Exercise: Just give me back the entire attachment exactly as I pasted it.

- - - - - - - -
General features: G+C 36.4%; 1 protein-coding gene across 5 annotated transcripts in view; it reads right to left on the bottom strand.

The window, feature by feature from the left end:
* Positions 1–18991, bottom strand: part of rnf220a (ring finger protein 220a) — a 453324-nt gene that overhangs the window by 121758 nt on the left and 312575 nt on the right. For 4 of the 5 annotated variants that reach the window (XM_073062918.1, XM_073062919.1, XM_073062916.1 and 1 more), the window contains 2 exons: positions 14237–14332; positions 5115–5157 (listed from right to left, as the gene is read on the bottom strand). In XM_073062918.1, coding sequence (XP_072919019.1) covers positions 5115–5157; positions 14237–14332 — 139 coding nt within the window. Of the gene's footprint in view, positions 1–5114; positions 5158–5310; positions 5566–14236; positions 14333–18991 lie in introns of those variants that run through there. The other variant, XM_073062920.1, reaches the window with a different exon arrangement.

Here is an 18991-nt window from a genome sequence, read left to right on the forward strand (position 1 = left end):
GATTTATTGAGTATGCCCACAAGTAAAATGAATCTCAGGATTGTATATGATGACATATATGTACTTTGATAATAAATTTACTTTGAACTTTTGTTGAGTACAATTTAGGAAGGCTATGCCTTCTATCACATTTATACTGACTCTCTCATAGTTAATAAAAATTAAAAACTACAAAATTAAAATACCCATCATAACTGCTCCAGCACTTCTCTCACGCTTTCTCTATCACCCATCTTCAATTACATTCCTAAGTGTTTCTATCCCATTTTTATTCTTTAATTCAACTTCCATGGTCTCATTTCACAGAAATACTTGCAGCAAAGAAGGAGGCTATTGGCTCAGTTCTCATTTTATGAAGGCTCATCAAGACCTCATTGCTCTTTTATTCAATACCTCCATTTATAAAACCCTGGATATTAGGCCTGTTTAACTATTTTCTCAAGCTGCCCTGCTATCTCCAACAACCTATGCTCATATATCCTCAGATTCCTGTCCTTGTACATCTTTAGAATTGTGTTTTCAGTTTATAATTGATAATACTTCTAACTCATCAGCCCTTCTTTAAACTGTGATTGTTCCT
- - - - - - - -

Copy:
General features: G+C 36.4%; 1 protein-coding gene across 5 annotated transcripts in view; it reads right to left on the bottom strand.

The window, feature by feature from the left end:
* Positions 1–18991, bottom strand: part of rnf220a (ring finger protein 220a) — a 453324-nt gene that overhangs the window by 121758 nt on the left and 312575 nt on the right. For 4 of the 5 annotated variants that reach the window (XM_073062918.1, XM_073062919.1, XM_073062916.1 and 1 more), the window contains 2 exons: positions 14237–14332; positions 5115–5157 (listed from right to left, as the gene is read on the bottom strand). In XM_073062918.1, coding sequence (XP_072919019.1) covers positions 5115–5157; positions 14237–14332 — 139 coding nt within the window. Of the gene's footprint in view, positions 1–5114; positions 5158–5310; positions 5566–14236; positions 14333–18991 lie in introns of those variants that run through there. The other variant, XM_073062920.1, reaches the window with a different exon arrangement.

Here is an 18991-nt window from a genome sequence, read left to right on the forward strand (position 1 = left end):
GATTTATTGAGTATGCCCACAAGTAAAATGAATCTCAGGATTGTATATGATGACATATATGTACTTTGATAATAAATTTACTTTGAACTTTTGTTGAGTACAATTTAGGAAGGCTATGCCTTCTATCACATTTATACTGACTCTCTCATAGTTAATAAAAATTAAAAACTACAAAATTAAAATACCCATCATAACTGCTCCAGCACTTCTCTCACGCTTTCTCTATCACCCATCTTCAATTACATTCCTAAGTGTTTCTATCCCATTTTTATTCTTTAATTCAACTTCCATGGTCTCATTTCACAGAAATACTTGCAGCAAAGAAGGAGGCTATTGGCTCAGTTCTCATTTTATGAAGGCTCATCAAGACCTCATTGCTCTTTTATTCAATACCTCCATTTATAAAACCCTGGATATTAGGCCTGTTTAACTATTTTCTCAAGCTGCCCTGCTATCTCCAACAACCTATGCTCATATATCCTCAGATTCCTGTCCTTGTACATCTTTAGAATTGTGTTTTCAGTTTATAATTGATAATACTTCTAACTCATCAGCCCTTCTTTAAACTGTGATTGTTCCT